TOS Review: MaxScholar

MaxScholar Reading Intervention Programs Review

Although we take summers off from official school, I am always looking for ways to incorporate spelling, vocabulary and other subjects into our curriculum that are easy and painless, especially for summer learning. Spelling in particular is one area that my youngest son still needs a lot of work (even as a middle school/high school student). However, doing an additional paper and pencil curriculum on top of our regular work is often met with complaints, while computer-based learning meets much less resistance. For that reason, I was excited to check out the MaxScholar Reading Intervention Programs from MaxScholar.

I received a MaxGuru subscription, giving my son access to variety of programs to help build his reading, vocabulary, spelling, and even geography and music skills. We started with MaxReading at an 8th grade level. The program begins with a pre-test that assesses comprehension and reading skills. After completing the test, students do regular activities at their level, progressing through levels as their skills improve. Lessons are short and manageable, perfect for my restless boy. He also found the topics interesting, with a lot of them being related to pop culture and people he recognized (in his words, he wasn’t reading a bunch of “boring, irrelevant” stories). We did daily practice with this three days per week, which we will continue through the summer. I really like the fact that MaxReading automatically adapts to your child’s reading level without you having to do anything.

MaxWords is a phonics-based program that again, offers multiple levels for students. Students at the older levels can practice syllabication, Greek and Latin Roots, and more. The syllabication activities also allow students to build their reading fluency with a timed reading. I really liked the Greek and Latin roots part of the program which teaches kids a variety of roots and then offers multiple games and activities that allow them to really work with the roots until they understand them.

In addition to phonics, vocab, and reading, students also get to practice reading skills in the context of reading about people and places. In MaxPlaces, students can explore a number of countries by reading a short passage, highlighting important parts of the text, and then answering a series of questions about what they read. It’s setup is much like the reading portion of the program, but this gives kids a chance to learn some geography and history. We were already studying Australia, so this was a great addition to that. I really really like the highlighting because, as a former English teacher, I find that older students often have a difficult time discerning what is important in the text. Many times I had students who would highlight entire paragraphs! Being able to pick out the most important parts of a passage will help later on when students need to take notes and write research papers!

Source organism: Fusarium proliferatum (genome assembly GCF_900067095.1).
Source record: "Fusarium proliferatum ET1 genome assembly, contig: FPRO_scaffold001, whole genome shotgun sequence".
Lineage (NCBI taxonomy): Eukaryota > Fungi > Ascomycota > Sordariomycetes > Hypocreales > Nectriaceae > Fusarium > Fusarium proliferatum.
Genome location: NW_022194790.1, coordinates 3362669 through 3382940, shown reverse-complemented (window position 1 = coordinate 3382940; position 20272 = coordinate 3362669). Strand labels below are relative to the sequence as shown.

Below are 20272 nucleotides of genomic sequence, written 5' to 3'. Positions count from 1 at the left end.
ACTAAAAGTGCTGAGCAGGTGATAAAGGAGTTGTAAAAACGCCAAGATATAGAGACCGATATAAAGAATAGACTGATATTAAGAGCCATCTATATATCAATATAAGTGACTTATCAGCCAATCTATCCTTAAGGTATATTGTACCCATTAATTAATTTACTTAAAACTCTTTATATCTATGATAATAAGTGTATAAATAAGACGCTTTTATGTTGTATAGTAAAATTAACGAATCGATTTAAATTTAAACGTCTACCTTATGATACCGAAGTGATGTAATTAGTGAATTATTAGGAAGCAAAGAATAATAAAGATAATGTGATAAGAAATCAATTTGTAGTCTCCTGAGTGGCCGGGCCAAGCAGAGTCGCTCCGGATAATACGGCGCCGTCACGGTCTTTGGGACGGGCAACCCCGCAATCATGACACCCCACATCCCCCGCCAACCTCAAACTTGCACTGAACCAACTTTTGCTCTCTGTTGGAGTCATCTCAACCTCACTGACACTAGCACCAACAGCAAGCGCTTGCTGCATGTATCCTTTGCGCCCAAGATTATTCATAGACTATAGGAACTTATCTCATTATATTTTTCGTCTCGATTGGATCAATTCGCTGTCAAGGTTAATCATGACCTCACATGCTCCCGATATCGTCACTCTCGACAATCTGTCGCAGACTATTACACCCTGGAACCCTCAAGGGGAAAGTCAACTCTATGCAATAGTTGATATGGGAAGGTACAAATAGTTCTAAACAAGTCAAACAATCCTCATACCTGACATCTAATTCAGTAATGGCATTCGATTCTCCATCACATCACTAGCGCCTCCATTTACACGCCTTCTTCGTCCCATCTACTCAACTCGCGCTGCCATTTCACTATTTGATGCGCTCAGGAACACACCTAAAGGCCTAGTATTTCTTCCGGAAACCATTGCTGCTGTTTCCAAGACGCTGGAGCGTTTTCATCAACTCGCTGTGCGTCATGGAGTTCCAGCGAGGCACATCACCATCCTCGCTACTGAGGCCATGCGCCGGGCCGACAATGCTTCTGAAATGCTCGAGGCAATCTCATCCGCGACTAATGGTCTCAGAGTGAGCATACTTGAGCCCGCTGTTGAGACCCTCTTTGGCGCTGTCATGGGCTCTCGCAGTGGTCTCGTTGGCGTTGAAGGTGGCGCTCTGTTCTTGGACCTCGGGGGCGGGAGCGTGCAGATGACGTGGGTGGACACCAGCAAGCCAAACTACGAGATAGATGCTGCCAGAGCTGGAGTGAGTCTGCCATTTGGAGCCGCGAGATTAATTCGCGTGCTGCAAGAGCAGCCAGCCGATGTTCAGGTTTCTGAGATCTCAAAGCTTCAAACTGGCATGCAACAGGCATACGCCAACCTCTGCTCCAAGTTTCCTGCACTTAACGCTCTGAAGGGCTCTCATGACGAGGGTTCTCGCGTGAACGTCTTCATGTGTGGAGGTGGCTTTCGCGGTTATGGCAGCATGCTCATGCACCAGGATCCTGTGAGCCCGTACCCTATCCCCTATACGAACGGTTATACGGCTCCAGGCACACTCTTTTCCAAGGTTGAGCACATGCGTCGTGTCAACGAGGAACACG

MaxBios is set up the same way, but in this portion of MaxScholar, students learn about famous people like athletes, musicians, historical figures, people in business, etc. Again, my son was just excited that even though he had to do “work” at least he got to read about people from this century if he wanted to!

MaxMusic offers a chance to build grammar and music skills in a really fun way. It provides lyrics from songs from current and famous older artists, and asks students to identify parts of speech, recall words, and even gives them a chance to play the song on a virtual piano. This part was probably the most fun for my son, and I can’t overlook the fact that he was having fun while practicing grammar, a subject that usually results in a LOT of stress, arguing, complaining and tension for the two of us!


If you look at MaxScholar and think it’s only for younger children, let me tell you, you are wrong. They have tons of age-appropriate activities for older kids too, and they also offer a ton of games on top of all the other stuff! My son built his vocabulary while playing hangman, and would sometimes log on just to play if he got bored. They also offer an App for smartphones so you can access MaxScholar on the go!

If you are looking for a fun way to work in some learning activities and supplement your curriculum I would definitely recommend you check it out. It’s a great way to provide some extra practice on important skills, or, like I said, use it as a summer program. To learn more, connect with MaxScholar on social media here:

MaxScholar on Facebook

MaxScholar on Twitter

MaxScholar on Pinterest

MaxScholar on Google+

MaxScholar on LinkedIn

MaxScholar on YouTube

To see what other members of the crew thought of this, and the other programs we got to check out, click here:

MaxScholar Reading Intervention Programs Review

Crew Disclaimer






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